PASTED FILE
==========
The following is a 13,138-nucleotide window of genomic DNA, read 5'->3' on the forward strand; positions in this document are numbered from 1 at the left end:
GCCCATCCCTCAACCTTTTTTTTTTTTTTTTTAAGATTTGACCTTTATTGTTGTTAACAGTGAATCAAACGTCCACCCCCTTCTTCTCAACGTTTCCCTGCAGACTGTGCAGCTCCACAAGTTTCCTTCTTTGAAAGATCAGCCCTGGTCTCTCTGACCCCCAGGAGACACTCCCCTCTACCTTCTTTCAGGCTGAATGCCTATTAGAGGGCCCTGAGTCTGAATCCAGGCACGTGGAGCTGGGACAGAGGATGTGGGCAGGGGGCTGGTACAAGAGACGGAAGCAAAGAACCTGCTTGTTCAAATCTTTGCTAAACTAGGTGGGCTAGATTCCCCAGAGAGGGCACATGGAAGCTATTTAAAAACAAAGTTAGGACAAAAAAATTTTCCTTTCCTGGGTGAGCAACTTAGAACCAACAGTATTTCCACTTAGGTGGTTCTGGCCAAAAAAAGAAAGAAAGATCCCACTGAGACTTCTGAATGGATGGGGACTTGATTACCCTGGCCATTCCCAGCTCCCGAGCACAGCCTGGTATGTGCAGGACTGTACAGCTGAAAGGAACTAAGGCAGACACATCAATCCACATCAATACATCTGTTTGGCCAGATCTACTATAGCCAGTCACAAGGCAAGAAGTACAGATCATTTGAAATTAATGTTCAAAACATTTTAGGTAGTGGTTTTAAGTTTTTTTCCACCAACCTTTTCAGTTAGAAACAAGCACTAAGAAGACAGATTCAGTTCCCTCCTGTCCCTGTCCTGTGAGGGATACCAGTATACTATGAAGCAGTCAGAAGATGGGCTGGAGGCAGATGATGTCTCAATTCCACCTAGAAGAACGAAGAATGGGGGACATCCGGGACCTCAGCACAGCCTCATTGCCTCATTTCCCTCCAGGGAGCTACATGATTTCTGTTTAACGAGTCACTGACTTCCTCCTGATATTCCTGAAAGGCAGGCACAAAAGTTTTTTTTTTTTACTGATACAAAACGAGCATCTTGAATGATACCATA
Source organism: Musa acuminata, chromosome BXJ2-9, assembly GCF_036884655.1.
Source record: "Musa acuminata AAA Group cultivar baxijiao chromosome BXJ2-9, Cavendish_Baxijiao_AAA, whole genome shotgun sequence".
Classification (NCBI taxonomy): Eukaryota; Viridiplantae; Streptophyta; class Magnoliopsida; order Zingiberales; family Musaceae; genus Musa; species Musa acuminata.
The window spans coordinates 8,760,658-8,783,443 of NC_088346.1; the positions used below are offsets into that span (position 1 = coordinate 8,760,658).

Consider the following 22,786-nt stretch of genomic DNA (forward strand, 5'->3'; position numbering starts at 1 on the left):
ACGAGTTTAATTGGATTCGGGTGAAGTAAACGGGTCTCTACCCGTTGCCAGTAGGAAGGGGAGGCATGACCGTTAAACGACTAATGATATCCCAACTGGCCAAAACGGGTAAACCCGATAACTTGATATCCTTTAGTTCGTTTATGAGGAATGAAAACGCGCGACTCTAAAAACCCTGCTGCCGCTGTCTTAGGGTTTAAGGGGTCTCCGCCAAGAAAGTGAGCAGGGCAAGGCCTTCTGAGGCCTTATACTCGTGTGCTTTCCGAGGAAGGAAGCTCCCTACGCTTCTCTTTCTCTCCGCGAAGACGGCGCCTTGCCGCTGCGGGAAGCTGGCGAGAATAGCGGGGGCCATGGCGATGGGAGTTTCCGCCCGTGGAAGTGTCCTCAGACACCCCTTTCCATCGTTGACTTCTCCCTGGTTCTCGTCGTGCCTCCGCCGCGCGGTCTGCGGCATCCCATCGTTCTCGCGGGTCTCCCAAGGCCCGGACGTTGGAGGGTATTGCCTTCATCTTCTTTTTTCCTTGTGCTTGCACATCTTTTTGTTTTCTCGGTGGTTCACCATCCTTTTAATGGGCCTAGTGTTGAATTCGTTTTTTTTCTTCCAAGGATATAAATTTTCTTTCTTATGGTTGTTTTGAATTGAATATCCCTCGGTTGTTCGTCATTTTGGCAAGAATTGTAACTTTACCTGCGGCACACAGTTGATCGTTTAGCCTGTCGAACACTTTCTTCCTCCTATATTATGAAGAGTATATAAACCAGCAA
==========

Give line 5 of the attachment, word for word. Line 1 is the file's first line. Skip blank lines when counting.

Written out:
Classification (NCBI taxonomy): Eukaryota; Viridiplantae; Streptophyta; class Magnoliopsida; order Zingiberales; family Musaceae; genus Musa; species Musa acuminata.